scanf(“%d”,&var1); //sets var1 equal to the input integer
    printf(“\n”); //line return
     
    printf(“Please enter the second integer: “); //provide instructions to the user
    scanf(“%d”,&var2); //sets var2 equal to the input integer
    printf(“\n”); //line return
     
    if(var1 > var2){
    printf(“%d is greater than %d\n\n”,var1,var2);
    }elseif(var1 = var2){
    printf(“%d is equal to %d\n\n”,var1,var2);
    }else{
    printf(“%d is less than %d\n\n”,var1,var2);
    }
    return(0);
    }
    Now, following the same steps above, re-compile the code and run your executable. When prompted, provide the application numeric input. For the sake of learning, you can also try providing non-integer input.

    Take a look at the above code, and try to figure out what it is doing and why. If you need any help, let me know! In the mean time, I will continue to introduce my fellow PF members to the art/science of programming.

    For those curious, I am fluent or professionally proficient in several languages/technologies, including: C/99, C#, VB.NET, PHP, SQL, ASM, and others. Looking forward to writing more tutorials on these languages.

    PS: You may edit, re-use, modify, share, sell or otherwise use this code in any way you see fit. I do not require attribution in any way.
    • Wizard! Wizard! x 2
    • Aug 6, 2016
      Posts
      Everything started melting and this was all I could recover...
      • Funny Funny x 2
      • Jun 17, 2014
        Posts
        Code:
        format c: /fs:NTSF
        i is anonymous
        • Zing! Zing! x 1
        • Jul 13, 2008
          Posts
          // pants C++ program
          #include <iostream>
          #include <conio.h>
          using namespace std;

          void main (void) //main program start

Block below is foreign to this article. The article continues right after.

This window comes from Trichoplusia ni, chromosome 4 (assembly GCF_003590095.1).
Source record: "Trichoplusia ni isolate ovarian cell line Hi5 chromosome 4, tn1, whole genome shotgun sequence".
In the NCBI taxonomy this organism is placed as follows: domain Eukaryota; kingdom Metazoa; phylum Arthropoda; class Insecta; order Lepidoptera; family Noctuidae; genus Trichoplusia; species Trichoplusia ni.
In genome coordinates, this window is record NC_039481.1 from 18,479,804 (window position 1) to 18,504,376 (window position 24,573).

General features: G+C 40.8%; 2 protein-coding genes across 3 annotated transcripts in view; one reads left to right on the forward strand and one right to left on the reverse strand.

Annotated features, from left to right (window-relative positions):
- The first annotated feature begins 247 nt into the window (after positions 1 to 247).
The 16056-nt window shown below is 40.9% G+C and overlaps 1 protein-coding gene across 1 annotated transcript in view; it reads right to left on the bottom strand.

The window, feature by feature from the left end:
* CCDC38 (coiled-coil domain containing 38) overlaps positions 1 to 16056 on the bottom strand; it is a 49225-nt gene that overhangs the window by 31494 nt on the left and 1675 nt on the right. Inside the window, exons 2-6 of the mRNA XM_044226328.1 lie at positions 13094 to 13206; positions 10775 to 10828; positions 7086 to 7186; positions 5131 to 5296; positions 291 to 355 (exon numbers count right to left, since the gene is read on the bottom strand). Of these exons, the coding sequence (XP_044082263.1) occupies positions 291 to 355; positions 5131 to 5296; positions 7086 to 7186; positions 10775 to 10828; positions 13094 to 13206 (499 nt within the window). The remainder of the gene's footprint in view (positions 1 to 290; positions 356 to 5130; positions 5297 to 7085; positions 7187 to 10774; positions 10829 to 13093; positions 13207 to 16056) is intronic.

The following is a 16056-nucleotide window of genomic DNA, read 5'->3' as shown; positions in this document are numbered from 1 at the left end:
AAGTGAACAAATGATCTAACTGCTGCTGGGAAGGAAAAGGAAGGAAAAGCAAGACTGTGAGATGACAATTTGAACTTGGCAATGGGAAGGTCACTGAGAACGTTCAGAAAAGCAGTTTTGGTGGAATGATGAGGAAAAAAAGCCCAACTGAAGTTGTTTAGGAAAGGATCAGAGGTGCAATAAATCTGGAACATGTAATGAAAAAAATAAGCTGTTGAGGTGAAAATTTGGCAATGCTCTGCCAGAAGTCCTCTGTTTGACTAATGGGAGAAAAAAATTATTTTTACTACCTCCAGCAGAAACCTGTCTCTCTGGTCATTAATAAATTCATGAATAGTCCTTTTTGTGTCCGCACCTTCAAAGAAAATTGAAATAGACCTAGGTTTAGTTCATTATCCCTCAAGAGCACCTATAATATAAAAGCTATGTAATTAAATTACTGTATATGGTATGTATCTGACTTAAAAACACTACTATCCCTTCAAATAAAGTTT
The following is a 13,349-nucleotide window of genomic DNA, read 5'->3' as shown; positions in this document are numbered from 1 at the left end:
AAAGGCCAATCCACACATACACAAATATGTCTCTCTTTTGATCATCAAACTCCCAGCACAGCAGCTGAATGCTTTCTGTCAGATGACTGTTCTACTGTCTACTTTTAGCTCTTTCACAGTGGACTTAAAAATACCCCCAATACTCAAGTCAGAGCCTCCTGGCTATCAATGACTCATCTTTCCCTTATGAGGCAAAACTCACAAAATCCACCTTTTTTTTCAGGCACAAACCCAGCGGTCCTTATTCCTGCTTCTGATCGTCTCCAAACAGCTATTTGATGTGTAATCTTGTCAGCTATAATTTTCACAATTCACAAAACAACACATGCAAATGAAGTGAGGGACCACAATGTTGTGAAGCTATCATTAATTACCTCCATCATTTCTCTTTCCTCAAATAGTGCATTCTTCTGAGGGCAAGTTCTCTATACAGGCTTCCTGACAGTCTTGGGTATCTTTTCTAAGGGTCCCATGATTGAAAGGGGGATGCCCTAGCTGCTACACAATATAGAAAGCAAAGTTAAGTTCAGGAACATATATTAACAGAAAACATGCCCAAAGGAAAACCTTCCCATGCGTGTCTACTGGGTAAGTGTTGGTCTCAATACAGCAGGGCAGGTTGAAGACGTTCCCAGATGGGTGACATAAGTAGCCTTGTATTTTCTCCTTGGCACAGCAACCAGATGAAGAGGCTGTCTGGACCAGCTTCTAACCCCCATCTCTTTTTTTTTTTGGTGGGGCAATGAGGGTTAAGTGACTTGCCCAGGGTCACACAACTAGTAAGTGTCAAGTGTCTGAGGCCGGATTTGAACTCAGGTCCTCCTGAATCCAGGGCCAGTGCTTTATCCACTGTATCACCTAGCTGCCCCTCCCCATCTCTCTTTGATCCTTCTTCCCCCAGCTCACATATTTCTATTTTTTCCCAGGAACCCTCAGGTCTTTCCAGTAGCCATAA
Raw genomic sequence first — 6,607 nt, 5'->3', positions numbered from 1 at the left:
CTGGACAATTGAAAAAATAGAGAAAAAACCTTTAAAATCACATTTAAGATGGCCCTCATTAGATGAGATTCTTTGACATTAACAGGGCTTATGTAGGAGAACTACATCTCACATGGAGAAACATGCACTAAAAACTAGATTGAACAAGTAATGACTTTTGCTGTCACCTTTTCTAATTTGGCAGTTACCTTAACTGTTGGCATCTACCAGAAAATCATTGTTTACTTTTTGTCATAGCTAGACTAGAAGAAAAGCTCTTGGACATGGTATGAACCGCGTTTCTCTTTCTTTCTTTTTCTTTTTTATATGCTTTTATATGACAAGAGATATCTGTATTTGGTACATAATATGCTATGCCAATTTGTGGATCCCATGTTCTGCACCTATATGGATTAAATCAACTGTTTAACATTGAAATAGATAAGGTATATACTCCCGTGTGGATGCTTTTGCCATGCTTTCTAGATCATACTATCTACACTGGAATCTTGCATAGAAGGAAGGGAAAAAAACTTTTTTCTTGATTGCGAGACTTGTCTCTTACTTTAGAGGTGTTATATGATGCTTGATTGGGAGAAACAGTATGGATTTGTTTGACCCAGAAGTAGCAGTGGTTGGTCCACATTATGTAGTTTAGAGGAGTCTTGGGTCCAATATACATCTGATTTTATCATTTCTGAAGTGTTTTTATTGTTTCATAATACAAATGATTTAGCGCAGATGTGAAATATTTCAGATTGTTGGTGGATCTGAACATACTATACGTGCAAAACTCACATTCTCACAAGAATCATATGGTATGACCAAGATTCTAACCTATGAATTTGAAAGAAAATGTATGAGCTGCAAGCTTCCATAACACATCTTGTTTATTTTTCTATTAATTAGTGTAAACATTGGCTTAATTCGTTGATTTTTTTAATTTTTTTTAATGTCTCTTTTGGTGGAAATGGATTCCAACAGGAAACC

{
          cout << "Hello World!"; //print stuff to screen
          _getch(); //notice the underscore here
          } //end of the code
          compile in visual studio 2017 (download the free student edition)
        • Jun 11, 2012
          Posts
          Jesus I've been doing for so long that a hello world application looks so weird.

          Also grab VSCode and a compiler. Get yourself off Windows and getchu urself a lil VM with a Ubuntu install. Windows got a headache more than @Luffaren with a Haloumi cheese overdose.

          Your life is grander when YOUR NOT CODING ON A SYSTEM THAT STILL USES C:\. WTF IS A ":" for?!?!?!
        • Nov 29, 2010
          Posts
          If you're a student, I wholly recommend using CLion, or any of Jetbrain's IDEs. Totally useful stuff and a lot of really neat built-in features.

          Otherwise, VSCode and Notepad++ are fine alternatives, as long as you're good with compiling using command line arguments

          C is an incredible language and one of my favorite languages to write in (Probably because my prof was fucking amazing) but it's also a major pain in the ass when you get into pointers and memory management. I was enjoying writing C programs to do OS calls for multithreading and the like.
        • Aug 6, 2016
          Posts
          There are "Languages" and multiple ones?....